We all deserve a better world.
After a year of everything that could go wrong seeming to do so, I think everyone is yearning for some stability. People say, “I just want things to get back to normal.” But, if we think about it, that’s not what most of us want. (OK, if you managed to stay insulated from the rest of the world via your gated-community mansion or prepper bunker, good for you! You can skip the rest of this.)
- Do we really want the extreme polarities that have taken over our politics?
- Do we really want people to be afraid to go to and from their homes, because they fit — or don’t fit — a certain type?
- Do we really want an economy that has revealed itself to be so fragile and inequitable?
- Do we really want to face another pandemic with a broken, overwhelmed healthcare system and no cohesive planning or leadership? (The scientists warn us it’s just a matter of time before the next one.)
I’ll go out on a limb here, but I believe the answer to the above is, “No.”
- We do want to be able to dine out again.
- We do want to be able to meet with family and friends face-to-face — complete with hugs and kisses. (Sorry, kids.)
- We do want to be able to go back to work to support ourselves and families without sacrificing our own health and well-being.
- We do want to be on time with our rent or mortgage payments, and not juggle food versus heat.
But many of the things we consider “normal” haven’t been the norm for a lot of people even before 2020 rolled around.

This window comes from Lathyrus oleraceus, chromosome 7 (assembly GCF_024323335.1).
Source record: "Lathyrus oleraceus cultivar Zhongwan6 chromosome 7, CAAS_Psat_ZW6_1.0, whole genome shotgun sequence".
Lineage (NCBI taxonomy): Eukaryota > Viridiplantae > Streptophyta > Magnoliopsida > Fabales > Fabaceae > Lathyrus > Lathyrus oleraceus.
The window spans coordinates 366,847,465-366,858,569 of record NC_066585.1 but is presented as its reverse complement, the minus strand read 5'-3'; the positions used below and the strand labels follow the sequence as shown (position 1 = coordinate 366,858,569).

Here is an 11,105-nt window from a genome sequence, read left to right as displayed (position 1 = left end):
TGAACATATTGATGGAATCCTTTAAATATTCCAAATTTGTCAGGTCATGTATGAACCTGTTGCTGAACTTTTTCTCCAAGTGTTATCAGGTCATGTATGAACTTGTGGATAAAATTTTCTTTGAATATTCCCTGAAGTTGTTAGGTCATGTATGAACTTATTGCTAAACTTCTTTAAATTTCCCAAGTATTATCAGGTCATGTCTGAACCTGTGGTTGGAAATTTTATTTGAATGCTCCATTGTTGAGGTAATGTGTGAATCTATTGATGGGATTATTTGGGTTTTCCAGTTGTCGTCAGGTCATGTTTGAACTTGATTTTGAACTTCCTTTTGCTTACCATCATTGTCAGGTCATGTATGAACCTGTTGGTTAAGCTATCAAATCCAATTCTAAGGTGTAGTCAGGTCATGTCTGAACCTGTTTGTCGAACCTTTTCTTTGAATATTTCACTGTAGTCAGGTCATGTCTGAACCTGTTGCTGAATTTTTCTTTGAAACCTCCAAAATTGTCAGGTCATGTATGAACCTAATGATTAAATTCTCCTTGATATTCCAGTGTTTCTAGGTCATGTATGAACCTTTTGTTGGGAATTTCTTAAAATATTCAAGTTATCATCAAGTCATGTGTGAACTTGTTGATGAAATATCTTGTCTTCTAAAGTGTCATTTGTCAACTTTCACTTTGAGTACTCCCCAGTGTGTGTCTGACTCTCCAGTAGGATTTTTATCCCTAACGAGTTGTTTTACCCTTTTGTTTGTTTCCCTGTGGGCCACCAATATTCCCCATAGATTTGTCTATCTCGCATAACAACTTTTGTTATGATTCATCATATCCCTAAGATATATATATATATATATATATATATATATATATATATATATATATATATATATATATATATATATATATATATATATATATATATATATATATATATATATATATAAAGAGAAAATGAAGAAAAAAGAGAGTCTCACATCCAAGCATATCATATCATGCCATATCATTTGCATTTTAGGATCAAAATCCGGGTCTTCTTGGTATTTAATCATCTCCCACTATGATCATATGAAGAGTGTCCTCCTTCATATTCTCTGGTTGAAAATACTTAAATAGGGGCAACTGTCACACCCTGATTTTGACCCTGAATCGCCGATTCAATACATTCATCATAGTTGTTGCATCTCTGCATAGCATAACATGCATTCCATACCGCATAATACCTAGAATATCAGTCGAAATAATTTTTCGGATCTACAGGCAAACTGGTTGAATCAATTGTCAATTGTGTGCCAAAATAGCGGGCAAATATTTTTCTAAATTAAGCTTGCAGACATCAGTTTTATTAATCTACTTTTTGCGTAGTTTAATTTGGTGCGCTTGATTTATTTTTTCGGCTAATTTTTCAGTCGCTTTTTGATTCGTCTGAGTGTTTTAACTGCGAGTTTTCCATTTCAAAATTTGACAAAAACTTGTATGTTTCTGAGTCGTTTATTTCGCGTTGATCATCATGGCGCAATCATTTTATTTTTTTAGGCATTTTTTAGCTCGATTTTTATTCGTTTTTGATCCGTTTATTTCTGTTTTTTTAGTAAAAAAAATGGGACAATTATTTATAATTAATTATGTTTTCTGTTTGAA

We the people — individuals, communities, nations and inhabitants of this planet we call home — we have the right to pursue our dreams and make a living. But with that right comes responsibility. We have responsibilities to our families, communities, and the earth itself to pursue our dreams in ways that benefit us all.
What do I mean by that?
If you’re sick, stay home. If you have to go out into public, wear a mask. (There’s a good reason influenza cases have decreased this season.) If you’re a boss, don’t make your employees come in sick. Send them home!
As a society, the U.S. needs to take a hard look at how we handle healthcare. The front line of doctors, nurses, EMTs, support workers have borne the brunt of this pandemic, yet the insurance companies have raked in the money (even the so-called non-profits). What’s wrong with this picture?
This year has exposed the results of things like redlining real estate, jerrymandering voting districts, and whole segments of the workforce shut out of unemployment benefits and other assistance. We’re also reaping the consequences of centuries of irresponsible resource exploitation. Those “normals” have brought death, loss, despair, and rage to millions.
Every time you talk to someone, post on social media, comment on the news, or vote, you are making choices. Have you been thinking about those choices, or are you just reacting? Have you considered the consequences of your words and actions, or are you blithely following someone else’s lead? What is more important to you: eat your cake now or have bread for your children and grandchildren in twenty years? We need to be asking ourselves and each other these questions. Everything we do has ramifications, and only a few of those are immediate.
This is one of those moments in history where big changes can happen. We have a choice to ignore it and cling to what we’ve always know. Or we can step up to the challenge and seek better things for ourselves and those around us. We can build a new Normal or bury ourselves in the comfort of the known. New doesn’t mean perfect, but it can mean better. What do you think? Where do you stand?
Grace, Peace, and a New Year of Possibilities to You!